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The Pribilof Islands (formerly the Northern Fur Seal Islands) are a group of four volcanic islands off the coast of mainland Alaska, in the Bering Sea, about 200 miles (320 km) north of Unalaska and 200 miles southwest of Cape Newenham. The Siberia coast is roughly 500 miles (800 km) northwest. About 200 km2 (77 sq mi) in total area, they are mostly rocky and are covered with tundra, with a population of 684 as of the 2000 census.
Principal islands 
The principal islands are Saint Paul and Saint George. The former was named for the Feast of Saints Peter and Paul, on the day of which the island was discovered; the latter was probably named for the ship sailed by the islands' discoverer, Gavriil Pribilof. The Otter and Walrus islets are near St. Paul. The total land area of all the islands is 75.072 sq mi (194.44 km2). The islands are part of the Bering Sea unit of the Alaska Maritime National Wildlife Refuge.
The islands were first visited by Europeans in 1786 by Gavriil Pribylov, who discovered the fur seal (Callorhinus ursinus) rookeries for which they became famous, and thus became Russian territory. The islands passed to the United States in 1867 with the Alaska Purchase. From 1870 to 1890, the U.S. government leased them to the Alaska Commercial Company. From 1890 through 1910, the North American Commercial Company held the monopoly on seal-hunting there, but the industry shrank considerably owing to seal-hunting on the open sea.
The North Pacific Fur Seal Convention of 1911 was signed by Canada, Japan, Russia, and the United States to restrict hunting in the area. Under the Fur Seal Act of 1966, hunting of the seals was forbidden in the Pribilofs, with the exception of subsistence hunting by native Aleuts.
Seal Island Historic District 
Naturalist and paleontologist Roy Chapman Andrews visited the island in 1913 aboard the schooner Adventuress in her maiden voyage with John Borden and crew. His films of fur seals led to efforts to protect the animals. The buildings on St. George and St. Paul islands related to the hunting of the Northern Fur Seal make up the national historic district.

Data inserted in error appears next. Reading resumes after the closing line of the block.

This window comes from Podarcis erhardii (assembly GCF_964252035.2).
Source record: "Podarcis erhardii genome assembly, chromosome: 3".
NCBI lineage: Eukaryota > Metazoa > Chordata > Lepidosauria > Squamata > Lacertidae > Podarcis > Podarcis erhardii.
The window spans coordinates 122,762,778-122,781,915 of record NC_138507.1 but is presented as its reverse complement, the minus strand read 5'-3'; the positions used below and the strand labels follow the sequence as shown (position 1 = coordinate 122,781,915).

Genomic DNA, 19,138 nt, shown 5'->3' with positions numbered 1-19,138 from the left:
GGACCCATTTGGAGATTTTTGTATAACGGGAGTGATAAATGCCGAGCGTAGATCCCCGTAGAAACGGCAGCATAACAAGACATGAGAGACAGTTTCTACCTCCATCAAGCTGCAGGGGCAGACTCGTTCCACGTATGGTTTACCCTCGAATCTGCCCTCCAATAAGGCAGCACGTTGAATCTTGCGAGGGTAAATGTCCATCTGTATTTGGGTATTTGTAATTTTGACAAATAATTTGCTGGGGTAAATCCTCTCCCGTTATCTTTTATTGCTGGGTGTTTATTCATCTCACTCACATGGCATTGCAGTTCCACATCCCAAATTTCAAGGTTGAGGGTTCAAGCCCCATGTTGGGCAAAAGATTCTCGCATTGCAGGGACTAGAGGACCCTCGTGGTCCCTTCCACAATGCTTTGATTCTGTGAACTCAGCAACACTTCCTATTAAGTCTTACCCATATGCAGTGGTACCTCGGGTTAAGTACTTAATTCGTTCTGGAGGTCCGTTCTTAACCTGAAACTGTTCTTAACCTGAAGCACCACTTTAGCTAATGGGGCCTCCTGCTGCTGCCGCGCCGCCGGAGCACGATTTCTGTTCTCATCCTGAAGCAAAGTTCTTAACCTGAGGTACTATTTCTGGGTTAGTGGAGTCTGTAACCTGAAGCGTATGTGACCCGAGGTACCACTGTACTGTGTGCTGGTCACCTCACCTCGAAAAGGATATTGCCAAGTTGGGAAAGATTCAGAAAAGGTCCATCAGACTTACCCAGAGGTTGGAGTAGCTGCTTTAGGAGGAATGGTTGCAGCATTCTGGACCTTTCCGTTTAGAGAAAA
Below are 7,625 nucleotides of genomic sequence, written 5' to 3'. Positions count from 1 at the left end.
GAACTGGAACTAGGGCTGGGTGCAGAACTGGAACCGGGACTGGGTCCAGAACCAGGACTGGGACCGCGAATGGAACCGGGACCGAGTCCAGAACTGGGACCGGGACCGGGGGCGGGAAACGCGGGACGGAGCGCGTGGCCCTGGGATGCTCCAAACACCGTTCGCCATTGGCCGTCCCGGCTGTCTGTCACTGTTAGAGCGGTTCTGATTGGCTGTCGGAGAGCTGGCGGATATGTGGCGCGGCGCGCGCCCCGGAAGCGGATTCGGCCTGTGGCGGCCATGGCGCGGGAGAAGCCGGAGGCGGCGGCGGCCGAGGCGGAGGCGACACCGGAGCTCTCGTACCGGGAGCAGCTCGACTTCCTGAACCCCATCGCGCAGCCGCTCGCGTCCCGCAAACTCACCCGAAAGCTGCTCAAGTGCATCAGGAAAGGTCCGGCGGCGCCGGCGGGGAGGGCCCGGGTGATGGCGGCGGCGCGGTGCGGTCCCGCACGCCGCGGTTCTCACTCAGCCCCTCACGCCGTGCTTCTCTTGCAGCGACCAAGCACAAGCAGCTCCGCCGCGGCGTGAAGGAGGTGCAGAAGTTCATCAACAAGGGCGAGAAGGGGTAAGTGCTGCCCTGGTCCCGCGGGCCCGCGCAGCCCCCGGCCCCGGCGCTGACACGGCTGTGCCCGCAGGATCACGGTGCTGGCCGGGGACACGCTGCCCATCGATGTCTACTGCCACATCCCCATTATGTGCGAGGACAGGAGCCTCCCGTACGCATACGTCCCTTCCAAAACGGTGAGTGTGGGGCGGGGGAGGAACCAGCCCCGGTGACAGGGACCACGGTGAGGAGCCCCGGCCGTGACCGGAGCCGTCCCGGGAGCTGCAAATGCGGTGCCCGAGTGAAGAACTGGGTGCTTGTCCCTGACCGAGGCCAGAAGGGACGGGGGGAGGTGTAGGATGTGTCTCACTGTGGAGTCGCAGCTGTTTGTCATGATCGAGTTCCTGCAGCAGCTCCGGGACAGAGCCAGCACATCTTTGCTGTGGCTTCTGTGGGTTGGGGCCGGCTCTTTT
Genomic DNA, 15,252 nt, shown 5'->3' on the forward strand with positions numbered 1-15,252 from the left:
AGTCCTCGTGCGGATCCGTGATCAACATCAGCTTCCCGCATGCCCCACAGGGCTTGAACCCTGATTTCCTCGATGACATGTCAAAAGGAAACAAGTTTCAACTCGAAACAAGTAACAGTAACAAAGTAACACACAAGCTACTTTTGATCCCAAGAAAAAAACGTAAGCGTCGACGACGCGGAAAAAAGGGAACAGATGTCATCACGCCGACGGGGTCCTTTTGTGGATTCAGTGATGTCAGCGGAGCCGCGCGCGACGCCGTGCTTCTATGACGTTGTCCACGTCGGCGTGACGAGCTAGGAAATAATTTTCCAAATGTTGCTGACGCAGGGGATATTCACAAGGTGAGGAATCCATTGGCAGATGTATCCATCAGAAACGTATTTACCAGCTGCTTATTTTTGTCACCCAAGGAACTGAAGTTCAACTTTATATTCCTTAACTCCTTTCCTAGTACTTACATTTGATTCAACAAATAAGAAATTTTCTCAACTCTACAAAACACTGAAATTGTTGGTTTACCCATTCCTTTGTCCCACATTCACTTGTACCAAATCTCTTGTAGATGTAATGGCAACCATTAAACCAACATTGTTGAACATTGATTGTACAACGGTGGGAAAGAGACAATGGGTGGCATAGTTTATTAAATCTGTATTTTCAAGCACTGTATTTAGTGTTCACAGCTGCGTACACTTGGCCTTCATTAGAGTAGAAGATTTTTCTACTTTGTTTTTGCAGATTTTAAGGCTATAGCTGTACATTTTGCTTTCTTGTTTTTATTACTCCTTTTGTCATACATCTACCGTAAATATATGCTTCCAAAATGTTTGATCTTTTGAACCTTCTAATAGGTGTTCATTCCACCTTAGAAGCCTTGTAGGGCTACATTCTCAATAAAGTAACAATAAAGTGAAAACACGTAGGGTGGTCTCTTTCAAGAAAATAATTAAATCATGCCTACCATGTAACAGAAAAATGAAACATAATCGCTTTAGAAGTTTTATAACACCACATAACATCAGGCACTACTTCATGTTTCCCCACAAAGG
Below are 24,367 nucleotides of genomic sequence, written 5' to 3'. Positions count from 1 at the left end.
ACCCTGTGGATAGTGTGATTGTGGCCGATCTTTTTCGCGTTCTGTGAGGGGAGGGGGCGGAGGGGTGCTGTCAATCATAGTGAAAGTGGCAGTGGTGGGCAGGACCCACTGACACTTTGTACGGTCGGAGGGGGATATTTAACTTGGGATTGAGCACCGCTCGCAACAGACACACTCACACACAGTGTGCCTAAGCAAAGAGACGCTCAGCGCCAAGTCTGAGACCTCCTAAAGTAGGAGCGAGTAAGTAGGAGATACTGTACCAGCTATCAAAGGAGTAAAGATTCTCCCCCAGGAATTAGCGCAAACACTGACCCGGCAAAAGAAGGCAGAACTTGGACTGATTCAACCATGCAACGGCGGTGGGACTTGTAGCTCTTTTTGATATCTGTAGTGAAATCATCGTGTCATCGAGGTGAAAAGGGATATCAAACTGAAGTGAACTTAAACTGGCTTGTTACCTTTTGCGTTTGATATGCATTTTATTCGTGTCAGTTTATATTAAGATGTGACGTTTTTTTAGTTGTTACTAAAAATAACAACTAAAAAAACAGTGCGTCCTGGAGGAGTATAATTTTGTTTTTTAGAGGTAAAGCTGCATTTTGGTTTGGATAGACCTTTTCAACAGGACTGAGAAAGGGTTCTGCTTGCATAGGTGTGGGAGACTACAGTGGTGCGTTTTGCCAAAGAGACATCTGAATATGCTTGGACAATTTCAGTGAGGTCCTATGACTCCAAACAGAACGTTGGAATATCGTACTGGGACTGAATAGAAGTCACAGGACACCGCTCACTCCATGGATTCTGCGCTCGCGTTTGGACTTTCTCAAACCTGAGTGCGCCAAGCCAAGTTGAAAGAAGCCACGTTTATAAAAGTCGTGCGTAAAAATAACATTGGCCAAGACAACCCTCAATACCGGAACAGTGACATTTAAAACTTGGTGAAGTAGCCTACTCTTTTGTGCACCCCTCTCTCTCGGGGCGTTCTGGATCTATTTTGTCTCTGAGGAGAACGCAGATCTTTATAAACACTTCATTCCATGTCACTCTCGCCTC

Today, St. Paul has a population of 532 (2000 census), with its economy heavily dependent on the annual taking of the snow crab and on subsistence and commercial halibut harvests. Support services to commercial fleets plying the waters of the Bering Sea also contribute to the economy. The balance of economic activity on the island relates to working for the government. The U.S. Coast Guard maintains a base on St. Paul, but no longer maintains a LORAN-C master station, as the technology has been replaced by GPS navigation. The National Weather Service has a station on the island, and the National Oceanic and Atmospheric Administration maintains a presence.
St. George has a population of 152. The economy is similar to that of St Paul. Many of the residents of the islands are related. The islands are home to a majority of Alaska's Aleut population.
The Pribilof Islands are a birdwatching attraction, home to many species that do not fly in North America beyond Alaska.[clarification needed] More than 240 species have been identified, and an estimated two million seabirds nest there annually. St. Paul is particularly popular, having a high cliff wall, known as Ridge Wall, above the Bering Sea.
See also 
- Harrison Gray Otis (publisher), chief government agent in 1879
- Pribilof Islands: Blocks 1000 thru 1068, Census Tract 1, Aleutians West Census Area, Alaska United States Census Bureau
- The AMIQ Institute - a research project documenting the Pribilof Islands and their inhabitants
- FURSEAL.HTML - summary of the Fur Seal Act at U.S. Fish & Wildlife Service web site. Retrieved on April 16, 2008.
- 16 U.S.C. CHAPTER 24--CONSERVATION AND PROTECTION OF NORTH PACIFIC FUR SEALS - text of the U.S. Code on the U.S. Government Printing Office web site. Retrieved on April 16, 2008.
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